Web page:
2016 has been a slow year so far. I am woefully behind on my goodreads challenge and chances of catching up seem abysmally low. I have kept up with some of the series that I have been following over the years and have started with some great new series. Continuing with my practice of trying to read books set in as many different countries as possible, I have so far read books from 18 countries. Europe tops the list as usual but I have also made conscious efforts to read good books from Africa and Australia.
Europe – 8 Countries – 13 books
I am an armchair traveler and normally do not bother to venture out of my cozy reading nook, but if there is one place that I absolutely must visit, its Scotland, thanks to Ian Rankin’s John Rebus and Peter May’s haunting Lewis Trilogy. Now add Mark Douglas Home’s wonderful The Sea Detective series and Scotland wins the top place in my travel bucket list hands down. The Sea Detective presents Cal McGill, an Oceanography student with passion for studying sea currents. Mark Douglas Home makes this obscure field interesting with solid plots and sedate yet engaging pace. Plus the first book has a strong Indian connection.
I also kept up with John Rebus. Even Dogs in the Wild is yet another masterpiece from Ian Rankin. Age has mellowed down Rebus somewhat but he still retains his sarcasm and wicked charm. Rankin has given wider berth to Siobhan Clarke and Malcom Fox in this book with a separate plot for each of them. There are three intertwined plots that culminate at climax.
Then there is London, the most visited city of my book sojourns. I started with Judith Flanders‘ sparkling new series set in London featuring book editor Samantha “Sam” Clair. This series looks like a cozy mystery but the plots are complex, move at a fast clip and are interspersed with humor. This is a fun series to read and I will be awaiting its next book.
The Sweetness at the Bottom of the Pie has an extraordinary heroin – 11 year old Chemistry wunderkind Flavia de Luce living in a picturesque English village in the 50s. Having two rival elder teenage sisters to consistently fight with, Flavia is a tough girl who is equal measure smart and athletic. She gets embroiled in a suspicious death that opens a thirty year old theft of a rare stamp and a possible murder cleverly disguised as suicide. This is a fast paced book and I will be definitely following Flavia’s future exploits.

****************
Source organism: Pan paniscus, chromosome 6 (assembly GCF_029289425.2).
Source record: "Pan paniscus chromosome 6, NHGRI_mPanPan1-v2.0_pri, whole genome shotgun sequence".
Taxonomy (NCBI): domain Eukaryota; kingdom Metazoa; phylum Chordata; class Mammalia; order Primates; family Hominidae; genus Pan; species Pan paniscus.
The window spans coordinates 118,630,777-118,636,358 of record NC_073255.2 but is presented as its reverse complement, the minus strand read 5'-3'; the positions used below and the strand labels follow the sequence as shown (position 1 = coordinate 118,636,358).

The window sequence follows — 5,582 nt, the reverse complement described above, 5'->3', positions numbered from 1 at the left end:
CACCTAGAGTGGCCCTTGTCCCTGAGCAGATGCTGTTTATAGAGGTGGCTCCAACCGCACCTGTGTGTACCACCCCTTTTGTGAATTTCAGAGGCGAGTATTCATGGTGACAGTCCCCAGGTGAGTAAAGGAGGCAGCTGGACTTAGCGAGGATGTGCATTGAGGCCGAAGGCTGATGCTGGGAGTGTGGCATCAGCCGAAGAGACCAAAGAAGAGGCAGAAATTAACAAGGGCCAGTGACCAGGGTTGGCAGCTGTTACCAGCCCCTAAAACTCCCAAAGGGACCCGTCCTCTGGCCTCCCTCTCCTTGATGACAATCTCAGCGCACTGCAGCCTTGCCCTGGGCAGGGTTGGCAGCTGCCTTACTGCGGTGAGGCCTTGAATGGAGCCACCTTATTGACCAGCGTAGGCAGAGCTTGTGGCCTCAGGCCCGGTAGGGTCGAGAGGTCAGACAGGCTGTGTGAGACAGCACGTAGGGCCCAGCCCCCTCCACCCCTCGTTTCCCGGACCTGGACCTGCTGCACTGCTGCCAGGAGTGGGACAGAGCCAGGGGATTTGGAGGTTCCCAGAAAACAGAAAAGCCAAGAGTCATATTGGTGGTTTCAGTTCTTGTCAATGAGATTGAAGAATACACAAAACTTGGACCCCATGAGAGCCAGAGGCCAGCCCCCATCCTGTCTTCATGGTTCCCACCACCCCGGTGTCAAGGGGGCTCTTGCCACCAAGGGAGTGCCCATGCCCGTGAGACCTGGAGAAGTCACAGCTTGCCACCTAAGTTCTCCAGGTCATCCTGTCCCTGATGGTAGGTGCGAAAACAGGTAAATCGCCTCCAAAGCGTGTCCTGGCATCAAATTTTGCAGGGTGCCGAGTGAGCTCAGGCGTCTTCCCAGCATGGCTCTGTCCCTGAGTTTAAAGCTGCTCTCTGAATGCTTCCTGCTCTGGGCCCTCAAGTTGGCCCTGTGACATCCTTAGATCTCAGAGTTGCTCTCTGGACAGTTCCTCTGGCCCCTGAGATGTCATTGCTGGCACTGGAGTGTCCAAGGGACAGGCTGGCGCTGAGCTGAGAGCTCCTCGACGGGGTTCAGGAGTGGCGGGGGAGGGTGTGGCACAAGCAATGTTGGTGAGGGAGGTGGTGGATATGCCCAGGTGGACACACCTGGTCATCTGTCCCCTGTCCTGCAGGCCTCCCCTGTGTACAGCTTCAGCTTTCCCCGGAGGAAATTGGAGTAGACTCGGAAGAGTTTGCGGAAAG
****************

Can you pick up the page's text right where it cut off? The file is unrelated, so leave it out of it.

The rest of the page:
Dan Fesperman’s books based in war torn former Yugoslavia featuring policeman Vlado Petric are hidden gems. I really like Vlado. He is a conscientious man in an increasingly polarized society. Vlado, is a tortured soul who toils for justice even though he can see the futility of his efforts. In The Small Boat of Great Sorrows Vlado finds himself on the scent of a war criminal but is actually being used as a pawn in a greater game. He also finds a dark secret about his silent and brooding father that will change his life.
I have kept pace with Inspector Montalbano. Camilleri’s books are predictable with their usual twists and turns but they still manage to take me on a joy ride in Montalbano’s fictional town Vigata. But Blade of Light is different from earlier books. Montalbano contemplates his lost relationships as he grows old and is forlorn at the end, faced with a terrible personal tragedy.
I started with two new series with Gary Corby’s The Pericles Commission and Lindsey Davis’s The Silver Pigs set in ancient Greece and Rome respectively. Both series have smart protagonists, private eyes of their respective era and equally charismatic leading ladies who play an important role in the story. Loosely based on Greek and Roman history, their plots are enticing enough to coerce me in following these series.
Zygmunt Miłoszewski’s Entanglement was on my TBR list for a long time and the book lives up to its top billing. Public prosecutor Teodor Szacki is not a man who is exactly out there to win brownie points from readers. He is a lone wolf, going through a stagnant marriage, flirting with a young reporter and loathes his colleagues. Szacki is overworked, underpaid and yet ardently covets truth. The book is slow, the plot, a simmering cauldron that takes its time to boil and readers of fast paced crime novels may want to skip it. But it’s a classic ‘Locked Room’ mystery and I liked the psychological twists of the arcane therapeutic sessions involving equally depressed cast of characters.
Chris Pavone’s The Expats is set in Luxembourg. It has a strong female lead in Kate Moore. This is a spy thriller where nobody is what they claim to be or seem to be. Even Kate. Kate thinks that she has left her spying days behind and is trying to be a devout housewife and mother of two young kids, but her past will not let her escape so easily. However when her past catches up with her, the attack comes from unexpected quarters and is not aimed at her but her boring IT whiz-kid husband. The Expats is fast paced and even though you can guess the twists beforehand, it’s still an engaging read.
When I started with Holy Orders I was not aware that Benjamin Black is the pseudonym of celebrated author John Banville. Dr. Quirke is a brooding, melancholy pathologist from 1950s Dublin with its suffocating catholic hold and a conservative society. Quirke is dealing with his demons, both real and imaginary. The novel is not high on mystery, I found the plot quite straightforward. What makes it different is its characters – Dr. Quirke, Inspector Hackett, Quirke’s daughter Phoebe and even other minor characters. Banville writes with lyrical prose, the novel has a dark, atmospheric feel. It can be read as a standalone book but I felt that there are threads from past books, earlier events that have shaped the characters. I had the impression that reading the series in order may help me understand Quirke’s maladies better.
I will continue with my 2016 books from other continents in my next post.
Thank you for reading. I appreciate your time.